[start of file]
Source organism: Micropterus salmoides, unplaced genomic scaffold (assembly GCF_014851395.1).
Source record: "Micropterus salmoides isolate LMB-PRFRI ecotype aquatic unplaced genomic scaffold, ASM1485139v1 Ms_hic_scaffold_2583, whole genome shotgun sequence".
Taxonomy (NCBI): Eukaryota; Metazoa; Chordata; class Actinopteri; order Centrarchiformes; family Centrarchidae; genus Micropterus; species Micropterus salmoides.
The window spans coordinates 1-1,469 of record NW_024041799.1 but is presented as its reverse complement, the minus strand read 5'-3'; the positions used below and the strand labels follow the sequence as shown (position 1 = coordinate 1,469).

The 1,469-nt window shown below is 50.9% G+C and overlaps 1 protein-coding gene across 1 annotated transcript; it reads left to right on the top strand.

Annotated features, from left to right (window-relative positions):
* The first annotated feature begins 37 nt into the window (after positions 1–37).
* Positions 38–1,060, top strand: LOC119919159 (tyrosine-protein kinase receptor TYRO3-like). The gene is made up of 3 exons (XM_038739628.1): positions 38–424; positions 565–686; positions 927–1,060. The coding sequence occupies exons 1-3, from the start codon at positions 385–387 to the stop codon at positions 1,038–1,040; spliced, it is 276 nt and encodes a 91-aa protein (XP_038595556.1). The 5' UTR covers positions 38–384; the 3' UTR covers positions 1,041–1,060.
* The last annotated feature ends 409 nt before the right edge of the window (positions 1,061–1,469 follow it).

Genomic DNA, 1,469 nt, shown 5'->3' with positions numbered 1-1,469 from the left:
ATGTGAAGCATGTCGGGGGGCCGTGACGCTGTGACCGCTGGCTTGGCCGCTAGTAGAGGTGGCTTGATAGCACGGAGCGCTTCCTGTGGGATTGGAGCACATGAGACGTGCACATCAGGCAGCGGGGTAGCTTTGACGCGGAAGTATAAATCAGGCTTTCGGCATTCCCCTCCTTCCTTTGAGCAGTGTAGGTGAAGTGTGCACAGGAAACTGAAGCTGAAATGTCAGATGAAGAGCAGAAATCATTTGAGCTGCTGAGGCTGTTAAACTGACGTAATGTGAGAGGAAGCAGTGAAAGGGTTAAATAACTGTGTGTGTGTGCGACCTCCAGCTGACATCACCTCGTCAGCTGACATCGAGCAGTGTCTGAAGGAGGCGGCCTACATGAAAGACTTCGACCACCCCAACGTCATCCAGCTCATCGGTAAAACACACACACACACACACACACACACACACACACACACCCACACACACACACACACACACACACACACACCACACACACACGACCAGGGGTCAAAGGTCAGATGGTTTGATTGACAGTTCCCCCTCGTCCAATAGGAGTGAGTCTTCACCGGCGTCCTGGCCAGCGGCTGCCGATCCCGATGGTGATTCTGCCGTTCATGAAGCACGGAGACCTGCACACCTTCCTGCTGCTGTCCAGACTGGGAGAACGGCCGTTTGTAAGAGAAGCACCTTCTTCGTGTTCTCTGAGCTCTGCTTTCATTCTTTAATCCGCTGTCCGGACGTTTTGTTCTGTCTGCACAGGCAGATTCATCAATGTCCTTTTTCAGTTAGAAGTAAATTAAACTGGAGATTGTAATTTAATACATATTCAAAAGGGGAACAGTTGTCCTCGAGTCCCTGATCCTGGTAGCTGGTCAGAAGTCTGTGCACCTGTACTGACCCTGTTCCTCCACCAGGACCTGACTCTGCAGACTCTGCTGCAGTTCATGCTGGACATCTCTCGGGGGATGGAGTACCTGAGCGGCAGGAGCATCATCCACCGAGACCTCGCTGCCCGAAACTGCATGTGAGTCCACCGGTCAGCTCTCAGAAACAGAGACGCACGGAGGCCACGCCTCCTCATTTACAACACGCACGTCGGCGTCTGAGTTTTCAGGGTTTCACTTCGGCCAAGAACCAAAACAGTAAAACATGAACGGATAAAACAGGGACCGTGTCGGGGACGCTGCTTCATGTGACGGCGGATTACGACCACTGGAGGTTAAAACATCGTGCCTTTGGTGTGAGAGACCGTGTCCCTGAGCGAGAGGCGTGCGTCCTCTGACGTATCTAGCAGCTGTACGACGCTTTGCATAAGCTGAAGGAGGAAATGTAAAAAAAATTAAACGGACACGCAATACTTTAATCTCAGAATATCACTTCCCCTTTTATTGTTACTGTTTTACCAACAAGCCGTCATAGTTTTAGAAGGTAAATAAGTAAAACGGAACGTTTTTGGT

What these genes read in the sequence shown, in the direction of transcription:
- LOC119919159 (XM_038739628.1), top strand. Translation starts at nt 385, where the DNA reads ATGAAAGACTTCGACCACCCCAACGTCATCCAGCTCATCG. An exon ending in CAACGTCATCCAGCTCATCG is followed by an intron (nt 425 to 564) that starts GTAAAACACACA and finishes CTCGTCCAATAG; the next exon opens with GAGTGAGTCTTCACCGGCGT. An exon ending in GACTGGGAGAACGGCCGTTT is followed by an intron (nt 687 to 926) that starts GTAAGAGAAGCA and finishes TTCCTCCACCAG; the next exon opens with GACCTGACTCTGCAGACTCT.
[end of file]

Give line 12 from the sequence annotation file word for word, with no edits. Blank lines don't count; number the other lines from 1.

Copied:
What these genes read in the sequence shown, in the direction of transcription: